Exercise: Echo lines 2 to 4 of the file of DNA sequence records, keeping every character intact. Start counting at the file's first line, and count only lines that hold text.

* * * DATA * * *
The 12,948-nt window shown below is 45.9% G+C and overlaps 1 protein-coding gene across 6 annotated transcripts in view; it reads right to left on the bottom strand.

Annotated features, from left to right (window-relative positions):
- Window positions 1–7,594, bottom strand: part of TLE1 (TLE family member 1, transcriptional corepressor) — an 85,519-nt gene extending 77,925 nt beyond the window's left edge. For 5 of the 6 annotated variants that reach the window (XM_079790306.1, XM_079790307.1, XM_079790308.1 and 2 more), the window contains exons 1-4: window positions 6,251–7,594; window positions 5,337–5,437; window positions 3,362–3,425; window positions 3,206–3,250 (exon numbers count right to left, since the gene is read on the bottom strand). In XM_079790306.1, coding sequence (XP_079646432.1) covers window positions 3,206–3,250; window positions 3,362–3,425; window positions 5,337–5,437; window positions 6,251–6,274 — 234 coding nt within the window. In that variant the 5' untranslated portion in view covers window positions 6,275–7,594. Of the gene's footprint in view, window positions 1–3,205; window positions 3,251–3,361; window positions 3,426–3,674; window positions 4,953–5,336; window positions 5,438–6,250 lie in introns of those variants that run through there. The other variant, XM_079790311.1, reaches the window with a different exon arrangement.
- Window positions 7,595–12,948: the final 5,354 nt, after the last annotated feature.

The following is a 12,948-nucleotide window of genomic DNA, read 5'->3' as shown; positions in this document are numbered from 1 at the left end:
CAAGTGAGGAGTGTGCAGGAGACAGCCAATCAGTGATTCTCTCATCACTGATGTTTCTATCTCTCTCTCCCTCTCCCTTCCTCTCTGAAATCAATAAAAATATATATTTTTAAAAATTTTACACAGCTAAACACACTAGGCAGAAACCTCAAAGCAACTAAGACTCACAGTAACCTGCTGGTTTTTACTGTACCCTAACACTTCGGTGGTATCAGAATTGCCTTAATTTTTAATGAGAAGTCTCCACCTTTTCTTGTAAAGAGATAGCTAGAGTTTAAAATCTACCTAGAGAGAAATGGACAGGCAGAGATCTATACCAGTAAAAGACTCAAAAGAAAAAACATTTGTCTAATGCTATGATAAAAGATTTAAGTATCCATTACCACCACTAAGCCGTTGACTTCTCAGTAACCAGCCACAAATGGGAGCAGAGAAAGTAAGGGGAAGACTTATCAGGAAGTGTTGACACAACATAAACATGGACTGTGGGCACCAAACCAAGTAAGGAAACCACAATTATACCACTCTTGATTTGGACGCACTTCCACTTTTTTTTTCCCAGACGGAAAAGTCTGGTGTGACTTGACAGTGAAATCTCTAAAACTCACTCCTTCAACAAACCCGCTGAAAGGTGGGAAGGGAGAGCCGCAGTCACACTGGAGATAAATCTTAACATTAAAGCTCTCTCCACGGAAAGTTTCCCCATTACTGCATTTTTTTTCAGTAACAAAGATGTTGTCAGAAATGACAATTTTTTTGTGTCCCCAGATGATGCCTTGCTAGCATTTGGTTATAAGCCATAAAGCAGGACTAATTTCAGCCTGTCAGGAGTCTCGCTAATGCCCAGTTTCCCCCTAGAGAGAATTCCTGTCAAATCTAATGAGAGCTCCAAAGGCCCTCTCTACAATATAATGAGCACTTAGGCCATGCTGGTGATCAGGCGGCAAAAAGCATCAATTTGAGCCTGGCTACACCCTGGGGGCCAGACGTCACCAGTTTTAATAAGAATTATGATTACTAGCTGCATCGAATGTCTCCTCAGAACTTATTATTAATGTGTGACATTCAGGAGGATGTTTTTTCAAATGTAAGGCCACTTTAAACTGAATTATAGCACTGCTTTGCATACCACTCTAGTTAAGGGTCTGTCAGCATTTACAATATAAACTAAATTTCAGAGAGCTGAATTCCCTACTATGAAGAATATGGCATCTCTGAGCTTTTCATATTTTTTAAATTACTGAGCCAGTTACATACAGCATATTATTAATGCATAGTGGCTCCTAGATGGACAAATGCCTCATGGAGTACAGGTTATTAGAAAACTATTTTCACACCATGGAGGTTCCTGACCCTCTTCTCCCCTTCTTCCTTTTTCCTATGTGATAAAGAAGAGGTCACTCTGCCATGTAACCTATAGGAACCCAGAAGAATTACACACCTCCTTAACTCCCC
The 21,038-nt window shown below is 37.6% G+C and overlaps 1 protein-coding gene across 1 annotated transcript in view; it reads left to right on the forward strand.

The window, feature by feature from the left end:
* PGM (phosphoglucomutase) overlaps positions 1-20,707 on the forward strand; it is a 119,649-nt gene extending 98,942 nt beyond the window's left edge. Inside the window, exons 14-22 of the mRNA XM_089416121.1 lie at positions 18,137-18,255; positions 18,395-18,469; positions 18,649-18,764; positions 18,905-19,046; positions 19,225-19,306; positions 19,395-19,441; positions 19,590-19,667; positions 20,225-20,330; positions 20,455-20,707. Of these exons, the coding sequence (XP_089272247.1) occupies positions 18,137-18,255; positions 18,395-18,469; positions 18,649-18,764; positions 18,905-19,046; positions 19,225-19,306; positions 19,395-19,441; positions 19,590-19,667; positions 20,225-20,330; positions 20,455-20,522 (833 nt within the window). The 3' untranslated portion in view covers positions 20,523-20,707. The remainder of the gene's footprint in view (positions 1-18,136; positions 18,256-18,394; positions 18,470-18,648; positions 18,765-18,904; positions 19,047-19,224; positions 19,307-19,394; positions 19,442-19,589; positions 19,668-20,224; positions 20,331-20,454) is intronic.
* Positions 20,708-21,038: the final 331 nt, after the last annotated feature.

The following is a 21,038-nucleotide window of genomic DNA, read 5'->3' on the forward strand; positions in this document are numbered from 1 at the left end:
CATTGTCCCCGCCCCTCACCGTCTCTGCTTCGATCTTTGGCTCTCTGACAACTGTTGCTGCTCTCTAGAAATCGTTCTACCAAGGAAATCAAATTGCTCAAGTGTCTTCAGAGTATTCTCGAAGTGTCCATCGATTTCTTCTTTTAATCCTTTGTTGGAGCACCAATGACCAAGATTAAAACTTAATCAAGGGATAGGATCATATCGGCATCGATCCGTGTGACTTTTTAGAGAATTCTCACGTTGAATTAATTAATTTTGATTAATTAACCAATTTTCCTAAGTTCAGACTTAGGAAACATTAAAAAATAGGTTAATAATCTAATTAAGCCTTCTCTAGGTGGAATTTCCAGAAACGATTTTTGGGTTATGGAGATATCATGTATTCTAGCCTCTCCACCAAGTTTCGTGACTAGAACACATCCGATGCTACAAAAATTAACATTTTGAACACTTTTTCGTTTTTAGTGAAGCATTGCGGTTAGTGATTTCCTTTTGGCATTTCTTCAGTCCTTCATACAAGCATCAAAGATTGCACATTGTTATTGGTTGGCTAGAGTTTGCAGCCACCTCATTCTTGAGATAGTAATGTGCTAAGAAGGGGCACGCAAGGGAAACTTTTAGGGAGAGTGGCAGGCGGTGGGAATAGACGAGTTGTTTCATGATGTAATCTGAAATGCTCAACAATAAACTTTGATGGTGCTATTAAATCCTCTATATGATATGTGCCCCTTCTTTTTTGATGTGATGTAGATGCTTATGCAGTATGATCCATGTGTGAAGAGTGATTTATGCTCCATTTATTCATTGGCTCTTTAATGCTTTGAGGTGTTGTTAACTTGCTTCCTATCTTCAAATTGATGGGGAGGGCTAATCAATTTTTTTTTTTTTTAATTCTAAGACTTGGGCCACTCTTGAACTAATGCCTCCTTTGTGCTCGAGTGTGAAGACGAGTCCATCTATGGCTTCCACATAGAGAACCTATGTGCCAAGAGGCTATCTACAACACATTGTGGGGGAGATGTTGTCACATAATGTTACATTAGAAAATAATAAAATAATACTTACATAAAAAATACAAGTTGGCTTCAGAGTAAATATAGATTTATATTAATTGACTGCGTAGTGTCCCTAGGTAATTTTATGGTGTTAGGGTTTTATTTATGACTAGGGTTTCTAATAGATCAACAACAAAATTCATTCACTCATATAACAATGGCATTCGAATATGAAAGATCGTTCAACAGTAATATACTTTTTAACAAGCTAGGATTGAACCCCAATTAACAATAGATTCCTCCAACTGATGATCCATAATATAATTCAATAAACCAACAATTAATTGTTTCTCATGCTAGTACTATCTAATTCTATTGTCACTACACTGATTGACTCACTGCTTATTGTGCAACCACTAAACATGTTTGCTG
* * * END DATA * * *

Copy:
Annotated features, from left to right (window-relative positions):
- Window positions 1–7,594, bottom strand: part of TLE1 (TLE family member 1, transcriptional corepressor) — an 85,519-nt gene extending 77,925 nt beyond the window's left edge. For 5 of the 6 annotated variants that reach the window (XM_079790306.1, XM_079790307.1, XM_079790308.1 and 2 more), the window contains exons 1-4: window positions 6,251–7,594; window positions 5,337–5,437; window positions 3,362–3,425; window positions 3,206–3,250 (exon numbers count right to left, since the gene is read on the bottom strand). In XM_079790306.1, coding sequence (XP_079646432.1) covers window positions 3,206–3,250; window positions 3,362–3,425; window positions 5,337–5,437; window positions 6,251–6,274 — 234 coding nt within the window. In that variant the 5' untranslated portion in view covers window positions 6,275–7,594. Of the gene's footprint in view, window positions 1–3,205; window positions 3,251–3,361; window positions 3,426–3,674; window positions 4,953–5,336; window positions 5,438–6,250 lie in introns of those variants that run through there. The other variant, XM_079790311.1, reaches the window with a different exon arrangement.
- Window positions 7,595–12,948: the final 5,354 nt, after the last annotated feature.